We look at the theme’s stock HTML with an eye toward reducing >1000 lines into a codebase that is more manageable and focused on client specifications. In this section, we walk through the actual trial-and-error process used in real-world front-end development. We also have another quick look at the list of client specifications from the first video.

Create Homepage Content - 8:59
With our Nav partial ready and reusable on every page, it’s time to focus on some of the site’s content. We discuss potential ideas for the landing page, including a quick pros and cons over different design and technical directions we can go before elaborating on what is best for this specific client, beginning with the background image.

Front-end Troubleshooting - 14:40
An important part of the front-end development process is troubleshooting problems as they arise. Here, a change in the index.mustache template doesn’t appear as expected, so we need to dig in and figure out a solution in real-time. Once that issue is resolved, we can push ahead and get our landing page image implemented. We continue our troubleshooting steps to include use of the Chrome debugger and some inline styles, essential tools in a front-end developer’s toolkit.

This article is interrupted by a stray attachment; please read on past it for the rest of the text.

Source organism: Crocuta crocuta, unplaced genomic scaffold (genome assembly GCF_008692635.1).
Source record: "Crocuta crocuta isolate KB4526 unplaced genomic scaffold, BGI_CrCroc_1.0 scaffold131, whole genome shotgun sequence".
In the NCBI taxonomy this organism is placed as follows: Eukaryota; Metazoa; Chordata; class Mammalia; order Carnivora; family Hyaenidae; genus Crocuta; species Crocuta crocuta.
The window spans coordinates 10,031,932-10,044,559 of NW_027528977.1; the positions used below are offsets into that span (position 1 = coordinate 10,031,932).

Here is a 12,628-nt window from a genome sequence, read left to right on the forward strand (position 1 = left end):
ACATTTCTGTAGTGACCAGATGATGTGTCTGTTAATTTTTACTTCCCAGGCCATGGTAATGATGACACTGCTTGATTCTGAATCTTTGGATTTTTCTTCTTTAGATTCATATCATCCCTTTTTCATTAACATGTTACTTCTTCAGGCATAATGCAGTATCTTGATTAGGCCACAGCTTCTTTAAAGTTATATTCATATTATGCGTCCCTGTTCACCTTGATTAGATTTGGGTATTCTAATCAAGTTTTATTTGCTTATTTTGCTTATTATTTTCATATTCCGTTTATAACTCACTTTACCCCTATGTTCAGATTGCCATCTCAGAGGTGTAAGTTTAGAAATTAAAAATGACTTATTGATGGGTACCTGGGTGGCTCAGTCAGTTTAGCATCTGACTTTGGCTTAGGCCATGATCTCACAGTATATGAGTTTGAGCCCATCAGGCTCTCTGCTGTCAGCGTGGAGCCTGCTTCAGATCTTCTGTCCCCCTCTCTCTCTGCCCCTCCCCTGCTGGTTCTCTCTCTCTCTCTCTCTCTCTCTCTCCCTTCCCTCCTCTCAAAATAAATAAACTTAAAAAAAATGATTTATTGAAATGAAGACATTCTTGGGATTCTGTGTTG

Landing Page Style - 21:36
We continue styling out the front page, looking at some of the ways we can efficiently manipulate the landing page to best meet the client’s specifications. We add dynamic marketing text before continuing on to add apartment listings to the bottom of of the page.

Create Partials for Listings - 26:50
From our theme, we again select an HTML page which we will import into our project, then setup and style as before, this time adding a content on current listings per the client’s request. We add images to make it look professional, look at background colors and make other choices, all while keeping the client’s desires and specifications in mind. As with the Nav partial, we clean up unnecessary code to make it clean and modular.

Create Array for Listings - 32:12
Modular front-end code should be follow the D.R.Y (Don’t Repeat Yourself) principle. To this end, we will turn our listings partial into an array by adding an array iterator in our index route file. This is the step that allowed us to eliminate thousands of lines of code in previous sections. Our array will receive data from the server on the back-end, then iterate each into our front-end templates. We then review how we can render key/value pairs in the Mustache templating language. We close by briefly touching on next steps.

Node JS Routing & Persistent Data

Setup Back-end Routing 1:39
The Turbo platform provides an array of out-of-the-box solutions, including the ability to use Express routing and a Mongo-based datastore on the back-end. In the last video, we hard-coded some data into the front-end, this time, we will use the aforementioned Turbo framework solutions to connect the front and back-ends. We demonstrate by creating an “apartments” data object from the ‘/’ route, then review the data management GUI that Turbo provides out-of-the-box.